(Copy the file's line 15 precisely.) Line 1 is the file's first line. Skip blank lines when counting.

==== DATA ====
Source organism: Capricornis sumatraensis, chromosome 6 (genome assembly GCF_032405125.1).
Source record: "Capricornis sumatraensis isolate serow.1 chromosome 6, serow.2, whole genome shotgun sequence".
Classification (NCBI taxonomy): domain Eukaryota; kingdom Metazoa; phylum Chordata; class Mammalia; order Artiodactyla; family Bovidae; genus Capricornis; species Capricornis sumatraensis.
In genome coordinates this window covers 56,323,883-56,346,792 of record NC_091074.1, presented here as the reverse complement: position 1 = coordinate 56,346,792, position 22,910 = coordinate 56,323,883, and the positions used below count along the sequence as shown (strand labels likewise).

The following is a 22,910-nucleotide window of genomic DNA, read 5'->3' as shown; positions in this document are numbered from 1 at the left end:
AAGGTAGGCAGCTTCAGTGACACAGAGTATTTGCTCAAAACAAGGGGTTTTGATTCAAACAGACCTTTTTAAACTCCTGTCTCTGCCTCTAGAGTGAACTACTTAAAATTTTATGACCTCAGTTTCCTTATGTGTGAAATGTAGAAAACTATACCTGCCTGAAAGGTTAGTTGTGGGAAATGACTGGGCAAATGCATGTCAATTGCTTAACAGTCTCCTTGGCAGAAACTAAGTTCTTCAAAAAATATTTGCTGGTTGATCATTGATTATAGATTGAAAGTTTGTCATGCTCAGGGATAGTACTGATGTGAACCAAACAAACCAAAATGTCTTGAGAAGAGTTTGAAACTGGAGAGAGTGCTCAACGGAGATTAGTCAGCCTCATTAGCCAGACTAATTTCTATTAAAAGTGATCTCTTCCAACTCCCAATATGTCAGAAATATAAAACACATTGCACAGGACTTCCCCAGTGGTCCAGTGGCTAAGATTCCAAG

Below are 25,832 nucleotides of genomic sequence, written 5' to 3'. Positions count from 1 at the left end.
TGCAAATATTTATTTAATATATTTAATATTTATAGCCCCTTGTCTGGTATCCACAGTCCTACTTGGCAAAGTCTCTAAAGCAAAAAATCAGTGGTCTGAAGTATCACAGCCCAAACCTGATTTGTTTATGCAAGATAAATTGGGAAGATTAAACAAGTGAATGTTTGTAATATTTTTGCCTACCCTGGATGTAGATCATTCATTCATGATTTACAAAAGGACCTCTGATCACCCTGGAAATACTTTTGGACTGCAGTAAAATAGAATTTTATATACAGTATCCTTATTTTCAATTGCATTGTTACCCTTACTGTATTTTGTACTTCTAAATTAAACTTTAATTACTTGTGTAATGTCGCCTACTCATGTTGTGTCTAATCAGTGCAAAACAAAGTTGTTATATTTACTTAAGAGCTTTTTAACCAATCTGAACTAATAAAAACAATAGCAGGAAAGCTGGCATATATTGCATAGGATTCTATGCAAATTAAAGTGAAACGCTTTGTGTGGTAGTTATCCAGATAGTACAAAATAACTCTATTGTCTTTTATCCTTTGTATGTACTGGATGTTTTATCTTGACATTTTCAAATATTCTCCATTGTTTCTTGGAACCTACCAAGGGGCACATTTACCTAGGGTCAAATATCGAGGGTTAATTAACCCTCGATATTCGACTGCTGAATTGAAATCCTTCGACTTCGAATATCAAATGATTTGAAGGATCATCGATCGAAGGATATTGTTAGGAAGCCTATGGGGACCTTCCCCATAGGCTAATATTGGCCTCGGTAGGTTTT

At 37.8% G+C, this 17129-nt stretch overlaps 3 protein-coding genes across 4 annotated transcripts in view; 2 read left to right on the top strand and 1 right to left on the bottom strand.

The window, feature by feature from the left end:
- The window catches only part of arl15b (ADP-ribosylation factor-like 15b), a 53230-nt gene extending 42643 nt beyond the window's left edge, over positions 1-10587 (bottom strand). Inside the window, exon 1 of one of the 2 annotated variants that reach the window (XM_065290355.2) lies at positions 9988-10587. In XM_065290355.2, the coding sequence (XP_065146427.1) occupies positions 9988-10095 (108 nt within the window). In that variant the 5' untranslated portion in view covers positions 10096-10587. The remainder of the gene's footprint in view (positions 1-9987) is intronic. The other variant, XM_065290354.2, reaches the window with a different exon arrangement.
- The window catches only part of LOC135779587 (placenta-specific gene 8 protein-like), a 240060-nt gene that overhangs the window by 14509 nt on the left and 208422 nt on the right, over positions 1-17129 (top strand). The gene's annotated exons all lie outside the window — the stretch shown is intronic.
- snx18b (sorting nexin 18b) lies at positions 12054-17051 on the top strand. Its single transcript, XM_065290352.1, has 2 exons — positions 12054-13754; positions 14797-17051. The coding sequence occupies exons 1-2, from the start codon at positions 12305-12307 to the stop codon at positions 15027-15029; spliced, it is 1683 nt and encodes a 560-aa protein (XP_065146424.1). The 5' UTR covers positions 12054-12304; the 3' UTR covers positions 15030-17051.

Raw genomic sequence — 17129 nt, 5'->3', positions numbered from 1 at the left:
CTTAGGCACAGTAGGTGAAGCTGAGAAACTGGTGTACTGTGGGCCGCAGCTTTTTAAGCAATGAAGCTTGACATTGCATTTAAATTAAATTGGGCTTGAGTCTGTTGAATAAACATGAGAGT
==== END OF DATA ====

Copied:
CTTAGGCACAGTAGGTGAAGCTGAGAAACTGGTGTACTGTGGGCCGCAGCTTTTTAAGCAATGAAGCTTGACATTGCATTTAAATTAAATTGGGCTTGAGTCTGTTGAATAAACATGAGAGT